In SRAM-based FPGAs, a large area is composed of memory cells. These memory cells contain both user data and circuit configuration data that defines the functionality of a system. When high energy charged particles such as neutrons and alpha particles present in the space environment interact with SRAM cells, they occasionally invert thir logic state. This phenomenon is called SEU [2]. The inverted logic state can be both of user data or configuration data and can cause unpredictability in systems behavior. The SEU directly affects the bit error rate performance of a communication receiver. Four general classes of SEUs are identified according to their effect on BER [6].(1)In class 1 SEUs, lower order bits of arithmetic operations (such as output of accumulator or coefficient of a filter) are affected. They are 30%–77% of the total SEUs.(2)In class 2 SEUs, middle order bits of arithmetic operations are affected. They are 17%–64% of the total SEUs.(3)In class 3 SEUs, higher order bits of arithmetic operations are affected. They cause severe degradation in circuit performance and are unacceptable. They constitute 3%-4% of the total SEUs.(4)In class 4 SEU, clock distribution, global reset signals, MSB of filter, or threshold comparator is affected. They are termed “catastrophic” and reduced BER to 12. They constitute 2%–4% of the total SEUs.

So classes 3 and 4 SEUs are more critical and need to be mitigated proficiently. Various techniques have been used in the past to mitigate classes 3 and 4 SEUs, the most popular being the TMR technique [6]. In TMR, three replicas of the same circuit are made, and they are connected to a voter block which selects the correct output among them. TMR, however, consumes a lot of resources and power. On the other hand, a resource efficient alternative to TMR for arithmetic operations is “RPR.” In this paper, we have presented the application of RPR to the arithmetic operations involved in the design of a telecommand receiver.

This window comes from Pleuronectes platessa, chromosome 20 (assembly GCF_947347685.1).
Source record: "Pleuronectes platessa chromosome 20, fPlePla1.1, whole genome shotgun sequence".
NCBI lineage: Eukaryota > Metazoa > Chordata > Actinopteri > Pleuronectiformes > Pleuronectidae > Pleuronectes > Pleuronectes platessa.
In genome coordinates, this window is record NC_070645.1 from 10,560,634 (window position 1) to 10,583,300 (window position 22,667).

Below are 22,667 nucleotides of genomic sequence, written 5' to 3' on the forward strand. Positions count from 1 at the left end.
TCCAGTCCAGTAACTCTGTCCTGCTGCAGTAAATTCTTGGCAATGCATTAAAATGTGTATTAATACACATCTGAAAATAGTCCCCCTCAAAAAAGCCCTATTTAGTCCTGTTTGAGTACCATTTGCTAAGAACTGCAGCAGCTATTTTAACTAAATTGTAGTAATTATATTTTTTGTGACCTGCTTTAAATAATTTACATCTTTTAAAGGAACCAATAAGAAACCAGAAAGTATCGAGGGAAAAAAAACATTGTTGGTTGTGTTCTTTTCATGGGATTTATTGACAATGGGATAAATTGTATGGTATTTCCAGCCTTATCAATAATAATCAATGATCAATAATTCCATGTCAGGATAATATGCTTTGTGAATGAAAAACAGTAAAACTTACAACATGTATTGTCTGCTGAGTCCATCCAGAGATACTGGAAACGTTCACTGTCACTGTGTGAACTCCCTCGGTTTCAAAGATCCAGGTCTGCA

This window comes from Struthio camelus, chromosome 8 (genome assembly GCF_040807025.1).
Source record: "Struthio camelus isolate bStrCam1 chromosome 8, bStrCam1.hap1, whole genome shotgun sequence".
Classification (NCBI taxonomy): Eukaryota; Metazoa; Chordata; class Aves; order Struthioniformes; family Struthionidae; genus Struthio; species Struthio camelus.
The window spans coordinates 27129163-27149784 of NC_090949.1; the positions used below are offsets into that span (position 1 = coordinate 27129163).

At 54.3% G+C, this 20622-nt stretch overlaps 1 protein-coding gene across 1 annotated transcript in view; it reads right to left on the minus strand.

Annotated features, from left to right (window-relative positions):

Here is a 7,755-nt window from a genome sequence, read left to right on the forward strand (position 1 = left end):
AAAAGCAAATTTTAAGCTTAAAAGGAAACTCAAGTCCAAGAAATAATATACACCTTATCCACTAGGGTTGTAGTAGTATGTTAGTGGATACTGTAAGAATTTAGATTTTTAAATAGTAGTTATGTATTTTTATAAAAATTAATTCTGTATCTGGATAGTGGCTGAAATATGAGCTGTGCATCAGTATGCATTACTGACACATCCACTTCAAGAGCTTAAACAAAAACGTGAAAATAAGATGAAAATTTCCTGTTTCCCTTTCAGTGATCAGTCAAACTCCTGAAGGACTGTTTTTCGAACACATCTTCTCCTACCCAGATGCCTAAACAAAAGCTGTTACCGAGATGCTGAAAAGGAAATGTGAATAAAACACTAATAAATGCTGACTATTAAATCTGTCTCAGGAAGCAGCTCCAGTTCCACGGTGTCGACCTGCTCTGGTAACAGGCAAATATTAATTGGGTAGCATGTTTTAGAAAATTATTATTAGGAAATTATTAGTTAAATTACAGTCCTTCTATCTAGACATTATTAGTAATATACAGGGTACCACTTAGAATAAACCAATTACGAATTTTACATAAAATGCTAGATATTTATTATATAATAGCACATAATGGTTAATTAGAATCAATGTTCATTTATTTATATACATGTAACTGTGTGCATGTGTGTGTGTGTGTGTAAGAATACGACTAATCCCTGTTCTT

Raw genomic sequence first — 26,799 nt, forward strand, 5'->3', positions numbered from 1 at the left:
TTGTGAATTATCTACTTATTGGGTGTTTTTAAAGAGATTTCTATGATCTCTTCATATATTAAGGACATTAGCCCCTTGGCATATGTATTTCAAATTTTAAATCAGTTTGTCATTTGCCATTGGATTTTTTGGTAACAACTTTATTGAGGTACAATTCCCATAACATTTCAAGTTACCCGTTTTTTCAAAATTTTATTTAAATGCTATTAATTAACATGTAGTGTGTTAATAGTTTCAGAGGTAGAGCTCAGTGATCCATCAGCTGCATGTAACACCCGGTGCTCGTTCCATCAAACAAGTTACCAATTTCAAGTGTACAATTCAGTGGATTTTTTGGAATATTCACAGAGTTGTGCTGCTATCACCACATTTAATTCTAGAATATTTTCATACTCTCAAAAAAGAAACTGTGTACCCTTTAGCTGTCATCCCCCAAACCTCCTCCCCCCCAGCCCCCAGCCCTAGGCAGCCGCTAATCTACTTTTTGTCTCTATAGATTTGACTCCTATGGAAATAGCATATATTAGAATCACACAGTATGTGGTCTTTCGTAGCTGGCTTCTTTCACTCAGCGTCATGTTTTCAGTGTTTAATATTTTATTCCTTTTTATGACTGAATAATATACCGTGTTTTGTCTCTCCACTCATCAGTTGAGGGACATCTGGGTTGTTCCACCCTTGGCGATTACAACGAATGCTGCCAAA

2.2. Reduced Precision Redundancy

In RPR, the full precision (FP) module to be protected is replicated twice with reduced precision (RP) as shown in Figure 1. The decision block uses the output of RP modules to determine the error in FP module as follows: Threshold () value is a very critical parameter in RPR. If is very small, false error detection will occur, and if value is high, error will not be detected. In order to avoid this problem, the value is set equal to the difference between the FP and RP modules’ outputs as shown in (2) when there is no error:

Figure 1: Block diagram of an -bit FIR filter protected with -bit RP modules.

The reduced precision redundancy factor () is a tradeoff between mitigation cost and SEU performance [6]. Therefore, the size of RP modules and decision block must be chosen in such a way that they consume less resource than TMR while mitigating SEUs. RPR can be applied to arithmetic operations of any size and complexity, whether it is a simple FIR filter or a complex receiver.

Unlike TMR, RPR is not suited for every application. It is only applicable to those arithmetic operations that can be approximated with a reduced precision.

3. Implementation of Telecommand Receiver and SEU Mitigation

3.1. Telecommand Receiver

This paper focuses on the implementation of a baseband processing module on FPGA and its SEU mitigation. The data rate of the designed system is set to be 1 Mbps, and baseband carrier frequency is 4 MHz. BPSK modulation is used in telecommand link due to its strong anti-interference, good spectral performance, fast transfer rates, and good BER [8].

The algorithms and concepts used in the receiver system are validated using high level design tools (i.e., MATLAB/SIMULINK) providing the flexibility to simulate, debug, and analyze the functionality of each working block. Moreover, they accelerate the design process and assist in verifying the accuracy of the algorithms. The designed receiver is realized on FPGA using Xilinx System Generator, a system level design tool for FPGA.

Coherent demodulation approach is adopted due to its good BER and high SNR performance as compared to the noncoherent one [8]. The designed system as shown in Figure 2 contains the following submodules: carrier recovery, integration, bit synchronization, and decision block.

Figure 2: Telecommand receiver.